Community kudos

  • Butter Gap, a multiuse trail in Pisgah National Forest, is getting substantial upgrades under the leadership of Pisgah Area SORBA. Because the U.S. Forest Service has designated the current path as unsustainable due to heavy use and erosion, the nonprofit will build over 5 miles of new trail alignment and improve 2 miles of existing trail. Construction is set to begin this spring and is estimated to cost from $275,000 to $350,000, with funding provided by the state of North Carolina, the Transylvania County Tourism Development Authority and other backers.
  • Lees-McRae College in Banner Elk has become the country’s first BearWise-certified college campus. The honor recognizes the college’s work to reduce human-bear interactions and eliminate bear attractants such as unsecured garbage. More information about the BearWise program is available at

Raise your voice

  • The N.C. Wildlife Resources Commission seeks public input on proposed changes to hunting, fishing and game land activities for 2023-24. The closest in-person session takes place at 7 p.m. Tuesday, Jan. 17, at McDowell Tech in Marion; a virtual session will also be held at 7 p.m. Thursday, Jan. 19, and comments will be accepted via phone or email through the end of the month. More information is available at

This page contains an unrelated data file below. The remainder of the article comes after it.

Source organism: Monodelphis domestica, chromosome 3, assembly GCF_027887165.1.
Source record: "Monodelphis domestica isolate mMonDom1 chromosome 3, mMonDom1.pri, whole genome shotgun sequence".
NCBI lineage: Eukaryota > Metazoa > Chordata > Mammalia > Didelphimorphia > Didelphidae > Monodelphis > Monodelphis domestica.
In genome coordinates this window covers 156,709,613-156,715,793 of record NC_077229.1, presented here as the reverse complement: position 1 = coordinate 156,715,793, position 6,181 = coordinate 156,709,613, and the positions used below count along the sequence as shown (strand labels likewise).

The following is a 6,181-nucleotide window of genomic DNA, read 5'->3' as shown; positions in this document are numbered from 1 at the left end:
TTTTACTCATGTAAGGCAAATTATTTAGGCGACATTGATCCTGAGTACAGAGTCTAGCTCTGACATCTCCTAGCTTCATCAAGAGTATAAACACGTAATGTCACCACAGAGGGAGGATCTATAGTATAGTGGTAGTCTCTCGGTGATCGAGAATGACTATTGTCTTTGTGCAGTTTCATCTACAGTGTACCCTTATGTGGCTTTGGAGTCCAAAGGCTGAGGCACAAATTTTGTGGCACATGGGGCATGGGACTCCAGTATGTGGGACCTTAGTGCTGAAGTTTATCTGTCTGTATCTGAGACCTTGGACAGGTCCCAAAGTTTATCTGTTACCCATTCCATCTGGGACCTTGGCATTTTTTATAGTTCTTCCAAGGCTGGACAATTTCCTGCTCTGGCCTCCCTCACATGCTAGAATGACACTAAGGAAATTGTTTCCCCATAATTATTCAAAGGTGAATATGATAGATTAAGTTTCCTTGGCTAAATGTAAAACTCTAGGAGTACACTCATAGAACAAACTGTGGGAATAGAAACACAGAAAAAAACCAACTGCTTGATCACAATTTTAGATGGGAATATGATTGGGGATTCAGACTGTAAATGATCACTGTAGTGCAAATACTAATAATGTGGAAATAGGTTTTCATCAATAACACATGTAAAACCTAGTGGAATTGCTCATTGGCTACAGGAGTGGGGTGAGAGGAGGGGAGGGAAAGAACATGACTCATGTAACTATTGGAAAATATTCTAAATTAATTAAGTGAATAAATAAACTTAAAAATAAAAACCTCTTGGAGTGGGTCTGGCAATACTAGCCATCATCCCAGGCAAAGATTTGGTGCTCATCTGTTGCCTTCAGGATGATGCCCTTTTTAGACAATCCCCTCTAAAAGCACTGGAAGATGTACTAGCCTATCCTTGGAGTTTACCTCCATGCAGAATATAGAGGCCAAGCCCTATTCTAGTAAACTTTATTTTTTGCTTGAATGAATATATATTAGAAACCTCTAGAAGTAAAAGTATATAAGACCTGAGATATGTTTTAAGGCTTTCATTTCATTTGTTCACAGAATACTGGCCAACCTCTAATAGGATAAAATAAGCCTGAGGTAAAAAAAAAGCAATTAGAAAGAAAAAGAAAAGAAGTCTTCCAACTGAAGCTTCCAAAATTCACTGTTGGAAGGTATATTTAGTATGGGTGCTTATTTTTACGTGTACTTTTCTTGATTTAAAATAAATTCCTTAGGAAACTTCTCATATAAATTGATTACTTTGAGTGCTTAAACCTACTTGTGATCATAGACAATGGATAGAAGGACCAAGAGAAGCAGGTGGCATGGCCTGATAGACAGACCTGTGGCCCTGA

• Buncombe County is presenting its draft Comprehensive Plan 2043 for feedback at events throughout the county through Friday, Feb. 10. The document will help set the county’s agenda on matters of land use, conservation, recreation and other crucial topics for the next 20 years. More information is available at

Save the date

  • The Appalachian Sustainable Agriculture Project’s annual Business of Farming Conference returns to the A-B Tech Conference Center on Saturday, Feb. 11. Seven new workshops will be on offer at the all-day event, including sessions on land access, retirement planning and climate resilience. Early-bird registration is available for $75 through Sunday, Jan. 15, at
  • Asheville GreenWorks hosts The Great Buzz Gathering via Zoom from 6-7 p.m. Tuesday, Jan. 24. Participants in the event, part of Asheville’s Bee City USA initiative, will share the pollinator projects they completed last year and make plans for 2023. More information and registration are available at
  • Conserving Carolina is bringing author Doug Tallamy to Columbus as part of its Gardening for Life event at Polk County High School on Saturday, March 4. Tallamy’s books, which include the New York Times bestseller Nature’s Best Hope, emphasize the vital role home-scale landscapes can play in supporting wildlife. Free registration and more information are available at
  • Barnardsville nonprofit Soul Gardens has launched applications for its 2023 immersion program, which begins Tuesday, March 28. Participants will meet weekly to learn ritual gardening, holistic living and community skills from instructors Maayan Chelsea and Scotty Karas; the program also includes gardening service trips to Cherokee in partnership with the Indigenous community. More information and registration are available at

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About Daniel Walton
Daniel Walton is the former news editor of Mountain Xpress. His work has also appeared in Sierra, The Guardian, and Civil Eats, among other national and regional publications. Follow me @DanielWWalton